With research support from the University of Central Florida, medical device startup NoNeedles Venipuncture is working to develop a new device that uses lasers instead of needles to collect blood samples.
“Our design of this instrument is intended to improve the process of performing a venipuncture — such that the quality will be better and the cost will be lower,” Calvin Wiese, president of NoNeedles Venipuncture, said in an article published recently in the magazine florida.HIGH.TECH. “We’re fairly confident that if we can get the technology to work the way we expect it to, it will be universally adopted.”
According to the article, the device fires a specialized laser beam at a section of a patient’s skin for one quadrillionth of a second. In that time, the laser creates a microscopic opening into the vein. A collection port then connects to the bloodstream, and a blood sample is gathered. To complete the process, the laser is again fired, but this time to seal the opening and ensure that no bleeding occurs.
“What excites me most about this project is to see the vast potential of lasers,” said Amezcua Correa, an assistant professor of optics at the University of Central Florida who is involved with the project. “Every day you see more applications. If you use lasers to cure some medical conditions or make common procedures easier, that’s very exciting to me.”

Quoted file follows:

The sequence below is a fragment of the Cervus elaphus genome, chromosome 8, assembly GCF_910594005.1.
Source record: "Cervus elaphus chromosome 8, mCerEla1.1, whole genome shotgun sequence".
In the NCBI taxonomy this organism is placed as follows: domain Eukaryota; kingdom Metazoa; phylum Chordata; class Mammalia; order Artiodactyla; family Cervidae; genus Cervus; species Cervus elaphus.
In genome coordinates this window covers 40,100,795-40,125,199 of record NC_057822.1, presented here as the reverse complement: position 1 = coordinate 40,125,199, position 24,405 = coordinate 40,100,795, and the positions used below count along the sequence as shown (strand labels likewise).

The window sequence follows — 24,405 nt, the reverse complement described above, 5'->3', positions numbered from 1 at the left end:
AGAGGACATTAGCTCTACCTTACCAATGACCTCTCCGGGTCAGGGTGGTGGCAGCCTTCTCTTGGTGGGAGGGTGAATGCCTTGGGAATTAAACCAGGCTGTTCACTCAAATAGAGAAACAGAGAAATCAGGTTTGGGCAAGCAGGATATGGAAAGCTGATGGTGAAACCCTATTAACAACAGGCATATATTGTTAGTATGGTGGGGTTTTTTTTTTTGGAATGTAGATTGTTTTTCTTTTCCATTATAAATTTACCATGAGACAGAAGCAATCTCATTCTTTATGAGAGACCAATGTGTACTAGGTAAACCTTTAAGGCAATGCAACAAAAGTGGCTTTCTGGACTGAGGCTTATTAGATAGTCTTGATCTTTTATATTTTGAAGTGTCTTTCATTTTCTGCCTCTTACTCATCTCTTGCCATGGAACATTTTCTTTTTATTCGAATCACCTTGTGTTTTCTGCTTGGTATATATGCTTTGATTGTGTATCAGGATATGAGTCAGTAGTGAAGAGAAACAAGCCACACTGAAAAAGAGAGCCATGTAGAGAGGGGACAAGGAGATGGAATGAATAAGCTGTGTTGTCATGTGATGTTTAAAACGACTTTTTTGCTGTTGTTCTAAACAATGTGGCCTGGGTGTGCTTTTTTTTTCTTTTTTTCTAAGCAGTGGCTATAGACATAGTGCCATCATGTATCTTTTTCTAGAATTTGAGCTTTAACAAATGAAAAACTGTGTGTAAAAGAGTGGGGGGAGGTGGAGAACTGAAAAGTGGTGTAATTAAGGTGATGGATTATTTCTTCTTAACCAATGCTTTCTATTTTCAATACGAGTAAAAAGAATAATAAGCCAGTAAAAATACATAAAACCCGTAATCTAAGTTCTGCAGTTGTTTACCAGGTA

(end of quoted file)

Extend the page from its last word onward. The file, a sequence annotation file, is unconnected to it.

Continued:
The new device was initially designed as a way to effectively and safely draw blood samples from people with trypanophobia — the fear of needles — according to the article.
In addition to this main function, researchers involved with the project said that the device could also carry a variety of other potential benefits.
“NoNeedles Venipuncture’s process also represents a vast improvement over current laser tissue methods, such as those used in laser tattoo removal, which require a large laser pulse that uses a lot of energy and often burns patients’ skin,” the article said. “In addition to the obvious benefits of eliminating pain and the ‘scare factor’ many patients experience, a needleless system would also provide a much lower risk of contamination from blood-borne pathogens.”
Researchers and developers throughout the medical device industry continue exploring the possible applications of lasers in medical devices. Earlier this month, for example, scientists in Japan developed a technique to use lasers to guide drug-carrying nanoparticles to specific sites inside the body.
Image Credit: NoNeedles Venipuncture